We are a commune of inquiring, skeptical, politically centrist, capitalist, anglophile, traditionalist New England Yankee humans, humanoids, and animals with many interests beyond and above politics. Each of us has had a high-school education (or GED), but all had ADD so didn't pay attention very well, especially the dogs. Each one of us does "try my best to be just like I am," and none of us enjoys working for others, including for Maggie, from whom we receive neither a nickel nor a dime. Freedom from nags, cranks, government, do-gooders, control-freaks and idiots is all that we ask for.
That's like teaching Spanish here in NH. The second most-spoken language here is French. (We do border Quebec and a lot of Quebecois vacation here in New Hampshire.) Spanish isn't even the third or fourth most spoken language here, but just about every school teaches it.
Yes, I know it is non sequitur, but I've just recently had this very discussion at out local school district meeting when one of our townsfolk was dismayed that they were adding French to the curriculum when "everyone knows Spanish would be more important to learn." Our school system already teaches Spanish. One parent insisted that our school system teach Mandarin as it's "the most spoken language on Earth". I countered with "Maybe we should teach English because it is the most widely spoken language across the planet. Mandarin may be the most spoken, but that's primarily in China with a population of 1.2 billion people. Not as nearly as many Mandarin speakers elsewhere in the world as compared to English speakers."
"Bad teaching is a common explanation given for the disastrously inadequate public education received by America’s most vulnerable populations. This is a myth. Aside from a few lemons who were notable for their rarity, the majority of teachers I worked with for nine years in New York City’s public school system were dedicated, talented professionals. Before joining the system I was mystified by the schools’ abysmal results. I too assumed there must be something wrong with the teaching. This could not have been farther from the truth."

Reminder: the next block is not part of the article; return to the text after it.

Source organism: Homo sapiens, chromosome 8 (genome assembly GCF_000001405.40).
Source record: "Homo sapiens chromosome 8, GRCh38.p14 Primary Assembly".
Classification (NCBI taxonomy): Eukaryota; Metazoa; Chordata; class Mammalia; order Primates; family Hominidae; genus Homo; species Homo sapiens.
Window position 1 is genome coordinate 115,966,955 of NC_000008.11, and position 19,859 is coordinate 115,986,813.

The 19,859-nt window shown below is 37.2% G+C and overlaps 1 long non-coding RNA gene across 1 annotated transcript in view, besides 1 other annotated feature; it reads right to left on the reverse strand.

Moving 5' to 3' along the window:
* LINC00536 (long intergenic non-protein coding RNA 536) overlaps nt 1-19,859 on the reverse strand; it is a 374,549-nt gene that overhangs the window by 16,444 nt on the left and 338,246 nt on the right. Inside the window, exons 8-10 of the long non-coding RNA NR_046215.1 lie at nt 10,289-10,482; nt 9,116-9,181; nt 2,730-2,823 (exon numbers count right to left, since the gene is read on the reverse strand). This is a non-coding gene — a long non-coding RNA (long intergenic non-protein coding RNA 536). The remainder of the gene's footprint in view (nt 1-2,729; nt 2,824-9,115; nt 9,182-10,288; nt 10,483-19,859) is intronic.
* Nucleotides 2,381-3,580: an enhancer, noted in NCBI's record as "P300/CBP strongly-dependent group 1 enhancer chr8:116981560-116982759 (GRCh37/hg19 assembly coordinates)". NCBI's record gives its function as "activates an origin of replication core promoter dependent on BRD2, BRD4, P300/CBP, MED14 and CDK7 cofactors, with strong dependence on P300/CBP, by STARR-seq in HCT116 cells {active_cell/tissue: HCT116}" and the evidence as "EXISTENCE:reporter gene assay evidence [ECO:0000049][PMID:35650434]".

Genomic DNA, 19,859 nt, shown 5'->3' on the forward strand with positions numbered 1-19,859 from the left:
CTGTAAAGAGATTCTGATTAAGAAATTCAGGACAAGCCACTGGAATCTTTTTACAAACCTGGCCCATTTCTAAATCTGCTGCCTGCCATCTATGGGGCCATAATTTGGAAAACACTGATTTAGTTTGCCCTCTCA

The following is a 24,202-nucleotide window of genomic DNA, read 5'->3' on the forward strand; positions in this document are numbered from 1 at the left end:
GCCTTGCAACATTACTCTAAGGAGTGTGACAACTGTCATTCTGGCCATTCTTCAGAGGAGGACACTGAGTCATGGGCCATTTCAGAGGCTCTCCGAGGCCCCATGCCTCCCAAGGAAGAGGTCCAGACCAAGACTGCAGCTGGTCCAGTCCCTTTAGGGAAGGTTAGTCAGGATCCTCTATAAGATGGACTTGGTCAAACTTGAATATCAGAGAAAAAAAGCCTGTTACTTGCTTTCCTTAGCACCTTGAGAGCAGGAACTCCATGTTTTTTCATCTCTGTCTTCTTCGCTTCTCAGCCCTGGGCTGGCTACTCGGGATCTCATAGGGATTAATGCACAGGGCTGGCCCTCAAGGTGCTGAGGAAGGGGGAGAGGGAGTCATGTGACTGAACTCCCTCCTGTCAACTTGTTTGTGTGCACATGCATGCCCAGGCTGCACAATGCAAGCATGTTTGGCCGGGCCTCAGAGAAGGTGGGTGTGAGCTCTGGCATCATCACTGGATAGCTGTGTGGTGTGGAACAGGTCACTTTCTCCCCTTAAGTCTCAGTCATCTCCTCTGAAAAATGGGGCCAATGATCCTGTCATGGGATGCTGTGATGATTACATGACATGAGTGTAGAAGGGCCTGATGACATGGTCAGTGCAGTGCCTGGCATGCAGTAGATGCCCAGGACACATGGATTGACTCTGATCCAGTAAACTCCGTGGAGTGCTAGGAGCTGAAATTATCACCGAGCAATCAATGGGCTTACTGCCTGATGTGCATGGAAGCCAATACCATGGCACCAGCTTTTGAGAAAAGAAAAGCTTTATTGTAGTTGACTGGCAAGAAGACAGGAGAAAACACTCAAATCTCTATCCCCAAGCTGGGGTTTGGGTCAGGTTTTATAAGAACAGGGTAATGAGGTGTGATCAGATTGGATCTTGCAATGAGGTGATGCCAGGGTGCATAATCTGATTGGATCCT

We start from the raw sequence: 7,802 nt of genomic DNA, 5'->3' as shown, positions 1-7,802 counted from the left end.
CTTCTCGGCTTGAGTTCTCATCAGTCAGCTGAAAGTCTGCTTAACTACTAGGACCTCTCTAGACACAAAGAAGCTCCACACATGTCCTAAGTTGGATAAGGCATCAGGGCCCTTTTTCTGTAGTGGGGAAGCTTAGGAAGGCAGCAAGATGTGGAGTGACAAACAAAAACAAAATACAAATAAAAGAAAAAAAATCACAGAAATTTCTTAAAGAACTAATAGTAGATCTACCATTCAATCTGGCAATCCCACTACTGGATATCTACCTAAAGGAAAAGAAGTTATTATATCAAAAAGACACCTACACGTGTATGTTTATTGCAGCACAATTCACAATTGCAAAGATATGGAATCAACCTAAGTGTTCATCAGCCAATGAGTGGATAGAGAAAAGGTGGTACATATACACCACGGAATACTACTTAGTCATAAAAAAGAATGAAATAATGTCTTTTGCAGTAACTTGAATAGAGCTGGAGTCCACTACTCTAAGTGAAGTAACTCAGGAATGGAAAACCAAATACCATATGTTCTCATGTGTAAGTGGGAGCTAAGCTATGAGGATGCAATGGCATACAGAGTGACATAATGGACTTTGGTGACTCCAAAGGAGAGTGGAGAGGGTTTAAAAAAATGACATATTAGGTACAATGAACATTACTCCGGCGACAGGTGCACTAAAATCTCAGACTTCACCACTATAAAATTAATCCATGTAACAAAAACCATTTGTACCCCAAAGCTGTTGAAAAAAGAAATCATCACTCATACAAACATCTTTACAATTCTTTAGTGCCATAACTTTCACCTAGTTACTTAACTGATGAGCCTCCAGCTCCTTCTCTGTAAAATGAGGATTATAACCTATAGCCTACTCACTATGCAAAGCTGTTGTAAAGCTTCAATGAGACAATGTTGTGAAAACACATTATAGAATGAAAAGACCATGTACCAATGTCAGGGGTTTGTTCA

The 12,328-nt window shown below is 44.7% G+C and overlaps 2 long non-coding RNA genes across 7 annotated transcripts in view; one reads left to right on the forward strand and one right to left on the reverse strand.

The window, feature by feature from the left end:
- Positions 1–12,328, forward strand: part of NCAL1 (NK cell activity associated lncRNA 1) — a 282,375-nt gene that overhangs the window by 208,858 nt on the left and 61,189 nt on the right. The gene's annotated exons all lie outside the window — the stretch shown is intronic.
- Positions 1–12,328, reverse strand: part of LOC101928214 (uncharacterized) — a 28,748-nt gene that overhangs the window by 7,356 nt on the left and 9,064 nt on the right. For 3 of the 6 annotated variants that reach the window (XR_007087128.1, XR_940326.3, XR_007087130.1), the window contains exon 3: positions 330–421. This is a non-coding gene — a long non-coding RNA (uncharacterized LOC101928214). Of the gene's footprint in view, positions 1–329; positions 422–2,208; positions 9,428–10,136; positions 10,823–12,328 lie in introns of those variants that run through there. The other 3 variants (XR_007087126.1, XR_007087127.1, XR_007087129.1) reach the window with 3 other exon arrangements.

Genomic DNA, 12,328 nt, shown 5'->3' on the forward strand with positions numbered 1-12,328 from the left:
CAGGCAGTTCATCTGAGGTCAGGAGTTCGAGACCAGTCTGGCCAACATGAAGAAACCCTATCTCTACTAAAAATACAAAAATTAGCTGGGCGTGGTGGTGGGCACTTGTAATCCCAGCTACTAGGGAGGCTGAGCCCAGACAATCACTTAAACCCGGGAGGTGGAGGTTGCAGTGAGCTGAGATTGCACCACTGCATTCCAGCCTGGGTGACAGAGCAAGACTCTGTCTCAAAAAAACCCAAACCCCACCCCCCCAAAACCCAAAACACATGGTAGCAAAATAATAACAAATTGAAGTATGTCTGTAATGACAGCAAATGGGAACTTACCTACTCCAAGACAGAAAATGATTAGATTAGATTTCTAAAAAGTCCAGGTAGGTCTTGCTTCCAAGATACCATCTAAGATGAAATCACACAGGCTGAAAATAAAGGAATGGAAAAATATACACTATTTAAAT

HOW many schools has she been in? Ah; three. It appears the problem is with students, their lack of parental guidance, and school administration.
Sometimes, it is the French teacher. My daughter slogged through 3 years of bad teaching from a Peace Corps Afrophilic Boogaboo dance queen who refused to teach anything pertaining to France and subjected all her hostages to endless videos of her trips to Hell for dance exchanges. Which makes me grateful for those social Juicebox Warriors who go out of their way to stop cultural appropriation. Too bad they weren't around to prevent my daughter's maleducational mindrape.
I read this and I believe her failure was a result of her idealism confronted by reality. She couldn't relate to those kids. She didn't have any common experiences with them. I don't think she liked them. Plus, she denigrated the English teacher's choice of novel (thinly disguised -- it was Precious) and she insulted the main character by saying she was fat. Seriously? This is how you judge the merit of a novel? The best thing she could have done was quit. She wanted to teach those kids what she knows and that's not what good teachers do. It's not your own talk show. Instead, you have to give the kids something to talk about, write about, read about. No matter how terrible and disaffected a kid's life is, one thing they all have in common is they want the teacher to like them. They want to be listened to. Teachers like her never last. They find an excuse (he threatened to cut me). Yes we know. We've all been threatened, berated, shoved, stabbed, robbed, and told off by all kinds of kids. But not every day.